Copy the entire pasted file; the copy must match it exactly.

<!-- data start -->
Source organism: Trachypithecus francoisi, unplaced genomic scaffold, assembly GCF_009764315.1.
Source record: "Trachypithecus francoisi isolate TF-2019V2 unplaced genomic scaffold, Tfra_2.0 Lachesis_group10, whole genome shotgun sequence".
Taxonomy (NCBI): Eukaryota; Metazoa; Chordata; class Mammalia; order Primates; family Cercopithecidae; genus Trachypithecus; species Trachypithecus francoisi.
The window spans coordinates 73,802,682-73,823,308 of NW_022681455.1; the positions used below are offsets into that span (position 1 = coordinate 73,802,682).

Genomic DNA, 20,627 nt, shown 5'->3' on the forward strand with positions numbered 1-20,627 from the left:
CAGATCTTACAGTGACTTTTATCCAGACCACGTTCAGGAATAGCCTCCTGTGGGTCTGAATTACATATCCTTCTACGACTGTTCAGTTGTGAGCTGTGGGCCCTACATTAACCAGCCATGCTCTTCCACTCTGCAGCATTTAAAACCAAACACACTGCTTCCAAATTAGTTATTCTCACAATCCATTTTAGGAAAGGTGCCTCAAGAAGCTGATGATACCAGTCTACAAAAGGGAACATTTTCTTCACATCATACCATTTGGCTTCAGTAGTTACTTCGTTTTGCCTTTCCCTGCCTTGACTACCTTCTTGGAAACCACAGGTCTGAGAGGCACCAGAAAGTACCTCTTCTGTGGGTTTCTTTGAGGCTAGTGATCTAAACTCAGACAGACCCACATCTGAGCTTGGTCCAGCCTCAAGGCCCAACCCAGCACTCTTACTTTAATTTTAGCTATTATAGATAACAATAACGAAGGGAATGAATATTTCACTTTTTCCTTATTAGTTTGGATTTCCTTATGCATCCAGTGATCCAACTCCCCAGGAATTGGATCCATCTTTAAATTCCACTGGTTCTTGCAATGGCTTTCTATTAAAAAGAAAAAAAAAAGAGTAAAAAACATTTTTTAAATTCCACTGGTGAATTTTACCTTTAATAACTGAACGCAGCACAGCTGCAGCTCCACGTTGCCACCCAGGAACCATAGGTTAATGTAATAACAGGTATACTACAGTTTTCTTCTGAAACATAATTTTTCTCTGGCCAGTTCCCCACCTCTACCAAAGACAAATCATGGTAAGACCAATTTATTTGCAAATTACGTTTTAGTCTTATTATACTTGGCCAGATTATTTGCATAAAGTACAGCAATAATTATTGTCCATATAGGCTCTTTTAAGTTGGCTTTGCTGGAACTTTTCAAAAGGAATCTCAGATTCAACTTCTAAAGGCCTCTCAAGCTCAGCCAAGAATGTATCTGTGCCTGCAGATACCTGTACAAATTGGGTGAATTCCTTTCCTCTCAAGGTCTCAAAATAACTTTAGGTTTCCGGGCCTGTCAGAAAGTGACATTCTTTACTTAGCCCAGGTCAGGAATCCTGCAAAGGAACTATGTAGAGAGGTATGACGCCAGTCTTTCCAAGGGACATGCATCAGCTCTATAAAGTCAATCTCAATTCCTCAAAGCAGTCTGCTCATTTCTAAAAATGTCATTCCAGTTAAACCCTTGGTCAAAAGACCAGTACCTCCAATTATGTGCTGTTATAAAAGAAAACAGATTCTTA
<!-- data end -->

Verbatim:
Source organism: Trachypithecus francoisi, unplaced genomic scaffold, assembly GCF_009764315.1.
Source record: "Trachypithecus francoisi isolate TF-2019V2 unplaced genomic scaffold, Tfra_2.0 Lachesis_group10, whole genome shotgun sequence".
Taxonomy (NCBI): Eukaryota; Metazoa; Chordata; class Mammalia; order Primates; family Cercopithecidae; genus Trachypithecus; species Trachypithecus francoisi.
The window spans coordinates 73,802,682-73,823,308 of NW_022681455.1; the positions used below are offsets into that span (position 1 = coordinate 73,802,682).

Genomic DNA, 20,627 nt, shown 5'->3' on the forward strand with positions numbered 1-20,627 from the left:
CAGATCTTACAGTGACTTTTATCCAGACCACGTTCAGGAATAGCCTCCTGTGGGTCTGAATTACATATCCTTCTACGACTGTTCAGTTGTGAGCTGTGGGCCCTACATTAACCAGCCATGCTCTTCCACTCTGCAGCATTTAAAACCAAACACACTGCTTCCAAATTAGTTATTCTCACAATCCATTTTAGGAAAGGTGCCTCAAGAAGCTGATGATACCAGTCTACAAAAGGGAACATTTTCTTCACATCATACCATTTGGCTTCAGTAGTTACTTCGTTTTGCCTTTCCCTGCCTTGACTACCTTCTTGGAAACCACAGGTCTGAGAGGCACCAGAAAGTACCTCTTCTGTGGGTTTCTTTGAGGCTAGTGATCTAAACTCAGACAGACCCACATCTGAGCTTGGTCCAGCCTCAAGGCCCAACCCAGCACTCTTACTTTAATTTTAGCTATTATAGATAACAATAACGAAGGGAATGAATATTTCACTTTTTCCTTATTAGTTTGGATTTCCTTATGCATCCAGTGATCCAACTCCCCAGGAATTGGATCCATCTTTAAATTCCACTGGTTCTTGCAATGGCTTTCTATTAAAAAGAAAAAAAAAAGAGTAAAAAACATTTTTTAAATTCCACTGGTGAATTTTACCTTTAATAACTGAACGCAGCACAGCTGCAGCTCCACGTTGCCACCCAGGAACCATAGGTTAATGTAATAACAGGTATACTACAGTTTTCTTCTGAAACATAATTTTTCTCTGGCCAGTTCCCCACCTCTACCAAAGACAAATCATGGTAAGACCAATTTATTTGCAAATTACGTTTTAGTCTTATTATACTTGGCCAGATTATTTGCATAAAGTACAGCAATAATTATTGTCCATATAGGCTCTTTTAAGTTGGCTTTGCTGGAACTTTTCAAAAGGAATCTCAGATTCAACTTCTAAAGGCCTCTCAAGCTCAGCCAAGAATGTATCTGTGCCTGCAGATACCTGTACAAATTGGGTGAATTCCTTTCCTCTCAAGGTCTCAAAATAACTTTAGGTTTCCGGGCCTGTCAGAAAGTGACATTCTTTACTTAGCCCAGGTCAGGAATCCTGCAAAGGAACTATGTAGAGAGGTATGACGCCAGTCTTTCCAAGGGACATGCATCAGCTCTATAAAGTCAATCTCAATTCCTCAAAGCAGTCTGCTCATTTCTAAAAATGTCATTCCAGTTAAACCCTTGGTCAAAAGACCAGTACCTCCAATTATGTGCTGTTATAAAAGAAAACAGATTCTTA